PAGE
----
Better Behaviors

In order to create a more diverse workplace, there are a few key areas to explore. Employee and manager behaviors should reference the importance of togetherness, and workplace design should be restructured to create a framework for inclusion in an organization. Employees should recognize what respect means to each individual and they should communicate efficiently. Managers need to focus on behaviors and perspectives necessary for successful and respectful conflict resolution before, during, and after the resolution process. Employees should exhibit behaviors that influence others to be part of the solution. Managers should give and receive feedback on negative behavior in a respectful manner. Finally, everyone needs to understand ways to surpass barriers and seek personal growth.

Both employees and managers can help improve workplace diversity and make others feel included. Below are examples of better behavior that people can strive to exhibit:

  • Adapt to different working styles, approaches to communicating, and preferences for interacting
  • Communicate respectfully and effectively
  • Treat every person as a unique individual
  • Include and encourage all coworkers to participate in all types of meetings
  • Understand how personal preferences may affect personnel decisions
  • Coach and mentor individuals who may be struggling to engage with others appropriately
  • Manage employees individually while getting to know their personalities, unique skills, and interests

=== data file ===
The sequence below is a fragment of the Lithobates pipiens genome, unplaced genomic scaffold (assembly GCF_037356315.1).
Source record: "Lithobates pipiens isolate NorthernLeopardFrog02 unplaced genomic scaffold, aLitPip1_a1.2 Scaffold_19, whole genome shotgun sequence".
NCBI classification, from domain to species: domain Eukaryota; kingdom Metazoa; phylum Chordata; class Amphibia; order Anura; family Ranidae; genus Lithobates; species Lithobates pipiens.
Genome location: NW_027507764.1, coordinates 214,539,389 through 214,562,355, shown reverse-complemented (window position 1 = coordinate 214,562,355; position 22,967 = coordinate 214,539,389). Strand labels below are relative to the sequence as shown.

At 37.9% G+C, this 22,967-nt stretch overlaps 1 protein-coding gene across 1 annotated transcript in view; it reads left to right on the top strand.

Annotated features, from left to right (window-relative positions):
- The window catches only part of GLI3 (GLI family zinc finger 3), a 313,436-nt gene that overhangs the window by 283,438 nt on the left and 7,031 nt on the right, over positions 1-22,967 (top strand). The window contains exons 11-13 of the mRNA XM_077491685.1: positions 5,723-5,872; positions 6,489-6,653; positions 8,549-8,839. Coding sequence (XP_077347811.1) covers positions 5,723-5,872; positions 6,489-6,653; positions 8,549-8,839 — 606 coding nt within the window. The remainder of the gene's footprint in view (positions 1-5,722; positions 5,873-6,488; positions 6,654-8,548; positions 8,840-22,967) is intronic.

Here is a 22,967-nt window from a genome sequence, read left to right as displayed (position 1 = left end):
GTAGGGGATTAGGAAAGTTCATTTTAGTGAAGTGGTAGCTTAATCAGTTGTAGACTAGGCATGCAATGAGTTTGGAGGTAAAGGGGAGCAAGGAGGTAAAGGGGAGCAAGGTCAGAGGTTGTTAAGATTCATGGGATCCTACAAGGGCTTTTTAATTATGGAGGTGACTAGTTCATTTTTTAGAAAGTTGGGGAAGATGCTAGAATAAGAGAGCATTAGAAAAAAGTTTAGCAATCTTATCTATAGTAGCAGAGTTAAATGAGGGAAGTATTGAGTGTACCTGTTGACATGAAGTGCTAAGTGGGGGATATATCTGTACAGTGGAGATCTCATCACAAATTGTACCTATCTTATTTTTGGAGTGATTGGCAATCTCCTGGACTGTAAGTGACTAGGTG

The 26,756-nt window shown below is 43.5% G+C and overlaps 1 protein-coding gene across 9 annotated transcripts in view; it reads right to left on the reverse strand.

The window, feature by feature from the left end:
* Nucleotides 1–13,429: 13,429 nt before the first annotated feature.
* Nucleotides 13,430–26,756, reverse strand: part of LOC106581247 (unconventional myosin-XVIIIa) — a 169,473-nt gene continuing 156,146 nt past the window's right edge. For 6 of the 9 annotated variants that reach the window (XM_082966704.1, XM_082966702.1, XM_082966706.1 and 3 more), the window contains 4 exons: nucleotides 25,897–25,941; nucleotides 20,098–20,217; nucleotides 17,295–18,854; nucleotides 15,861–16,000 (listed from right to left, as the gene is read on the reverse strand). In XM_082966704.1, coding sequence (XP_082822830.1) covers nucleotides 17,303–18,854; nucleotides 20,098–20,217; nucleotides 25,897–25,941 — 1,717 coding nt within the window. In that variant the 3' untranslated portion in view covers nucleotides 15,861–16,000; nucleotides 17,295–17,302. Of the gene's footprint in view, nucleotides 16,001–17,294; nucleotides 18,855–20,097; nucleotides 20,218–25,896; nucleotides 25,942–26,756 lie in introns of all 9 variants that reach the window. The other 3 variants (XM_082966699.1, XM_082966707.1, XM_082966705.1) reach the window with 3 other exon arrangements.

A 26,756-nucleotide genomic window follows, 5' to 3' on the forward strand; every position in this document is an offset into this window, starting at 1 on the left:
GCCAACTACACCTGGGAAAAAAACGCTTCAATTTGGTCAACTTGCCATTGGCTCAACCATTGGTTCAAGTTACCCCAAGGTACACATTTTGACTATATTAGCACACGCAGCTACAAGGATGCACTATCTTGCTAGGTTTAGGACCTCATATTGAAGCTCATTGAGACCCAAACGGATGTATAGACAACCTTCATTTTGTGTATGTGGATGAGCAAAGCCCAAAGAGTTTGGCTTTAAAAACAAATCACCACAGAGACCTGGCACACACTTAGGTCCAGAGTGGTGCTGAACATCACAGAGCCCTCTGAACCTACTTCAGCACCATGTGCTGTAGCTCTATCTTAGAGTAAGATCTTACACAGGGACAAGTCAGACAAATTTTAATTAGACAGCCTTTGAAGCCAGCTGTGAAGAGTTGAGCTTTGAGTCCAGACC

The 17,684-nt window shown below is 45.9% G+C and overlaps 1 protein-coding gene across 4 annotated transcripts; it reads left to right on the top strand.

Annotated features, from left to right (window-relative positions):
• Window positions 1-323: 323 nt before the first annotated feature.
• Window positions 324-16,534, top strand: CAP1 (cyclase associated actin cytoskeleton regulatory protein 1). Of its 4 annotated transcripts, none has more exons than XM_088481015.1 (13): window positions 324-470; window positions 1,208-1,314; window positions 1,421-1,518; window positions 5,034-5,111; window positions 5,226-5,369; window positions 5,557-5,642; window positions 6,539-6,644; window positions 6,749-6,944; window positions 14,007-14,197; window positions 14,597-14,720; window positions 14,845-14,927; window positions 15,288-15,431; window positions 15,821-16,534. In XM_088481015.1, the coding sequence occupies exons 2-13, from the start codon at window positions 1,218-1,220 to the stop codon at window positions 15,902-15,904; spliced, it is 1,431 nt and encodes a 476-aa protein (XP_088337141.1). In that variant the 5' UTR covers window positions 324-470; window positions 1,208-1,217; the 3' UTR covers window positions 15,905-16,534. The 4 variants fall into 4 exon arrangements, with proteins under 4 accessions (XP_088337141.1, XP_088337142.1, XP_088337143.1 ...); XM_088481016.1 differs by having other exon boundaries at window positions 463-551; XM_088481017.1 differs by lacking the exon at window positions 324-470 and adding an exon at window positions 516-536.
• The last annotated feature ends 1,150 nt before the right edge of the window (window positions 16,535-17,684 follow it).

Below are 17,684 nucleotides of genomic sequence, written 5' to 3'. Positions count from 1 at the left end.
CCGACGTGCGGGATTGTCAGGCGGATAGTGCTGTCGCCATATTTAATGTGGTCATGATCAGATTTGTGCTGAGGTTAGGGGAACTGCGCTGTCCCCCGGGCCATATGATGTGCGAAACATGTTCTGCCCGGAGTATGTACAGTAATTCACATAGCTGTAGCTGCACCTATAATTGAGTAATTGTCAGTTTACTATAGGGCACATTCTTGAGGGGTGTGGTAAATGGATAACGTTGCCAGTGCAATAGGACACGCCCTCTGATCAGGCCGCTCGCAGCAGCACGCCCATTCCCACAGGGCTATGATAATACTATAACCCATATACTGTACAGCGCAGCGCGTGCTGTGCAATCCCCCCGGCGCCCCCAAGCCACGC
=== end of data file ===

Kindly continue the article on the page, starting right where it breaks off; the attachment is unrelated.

• Make decisions based on employees’ skills and abilities and the task requirements

Learning More

HRDQ’s webinar Why Does Diversity Matter? explores why workplace diversity is important and allows participants to understand the subtle ways that bias occurs. Join us to learn how to identify instances of devaluing others through subconscious behaviors and micro-inequities, establish a framework to increase inclusion at the organizational level, recognize different ways of conveying respect, address conflict productively and respectfully, and lead diversity by example to be part of the solution. Watch today!

To learn more about diversity, Appreciating Diversity is a program that explores the subtle ways that diversity limitations occur and how to combat them by fostering an environment that focuses on building respectful interactions.

Headshot of Keera Godfrey
Dr. Keera Godfrey, MBA, M.S.

Dr. Keera Godfrey, MBA, M.S., is a change management and training consultant with 15 years of experience helping organizations connect, build, and invest in their greatest assets – people. Whether reengineering business processes, implementing a new information system, or augmenting staff, taking care of people is critical to success. In 2010, Keera founded Naris Communications, a company that specializes in designing training programs, developing stakeholder communications, and delivering leadership training to support organizational transformation, performance improvement, and information system implementations.

Connect with Keera on LinkedIn.